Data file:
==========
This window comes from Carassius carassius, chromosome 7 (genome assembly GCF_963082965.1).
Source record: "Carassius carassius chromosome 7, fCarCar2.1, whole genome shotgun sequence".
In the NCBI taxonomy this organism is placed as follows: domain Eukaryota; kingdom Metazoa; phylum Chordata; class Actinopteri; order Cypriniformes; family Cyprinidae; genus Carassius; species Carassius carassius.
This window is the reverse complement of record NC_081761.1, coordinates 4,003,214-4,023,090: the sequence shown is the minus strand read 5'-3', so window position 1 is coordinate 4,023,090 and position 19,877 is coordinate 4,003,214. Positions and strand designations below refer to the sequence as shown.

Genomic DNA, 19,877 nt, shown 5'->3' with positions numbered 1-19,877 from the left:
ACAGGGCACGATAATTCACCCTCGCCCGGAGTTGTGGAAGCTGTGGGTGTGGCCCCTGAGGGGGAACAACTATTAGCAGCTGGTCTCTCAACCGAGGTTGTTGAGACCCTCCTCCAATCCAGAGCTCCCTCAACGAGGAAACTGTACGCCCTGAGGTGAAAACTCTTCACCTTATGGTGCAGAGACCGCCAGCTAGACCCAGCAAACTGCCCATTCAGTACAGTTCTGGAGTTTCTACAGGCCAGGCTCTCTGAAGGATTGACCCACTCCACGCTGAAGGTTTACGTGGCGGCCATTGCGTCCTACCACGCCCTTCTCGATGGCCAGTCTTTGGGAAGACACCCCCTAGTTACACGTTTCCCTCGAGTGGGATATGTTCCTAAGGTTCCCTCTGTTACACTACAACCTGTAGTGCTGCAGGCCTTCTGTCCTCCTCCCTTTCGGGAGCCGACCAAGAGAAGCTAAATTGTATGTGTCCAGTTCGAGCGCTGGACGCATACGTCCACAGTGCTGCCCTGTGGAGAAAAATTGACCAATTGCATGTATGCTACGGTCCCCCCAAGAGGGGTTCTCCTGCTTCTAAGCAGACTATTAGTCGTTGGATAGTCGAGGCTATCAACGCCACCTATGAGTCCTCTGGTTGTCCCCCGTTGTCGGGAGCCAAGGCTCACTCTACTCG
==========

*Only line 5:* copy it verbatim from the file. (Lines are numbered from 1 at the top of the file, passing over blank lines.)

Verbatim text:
Genomic DNA, 19,877 nt, shown 5'->3' with positions numbered 1-19,877 from the left: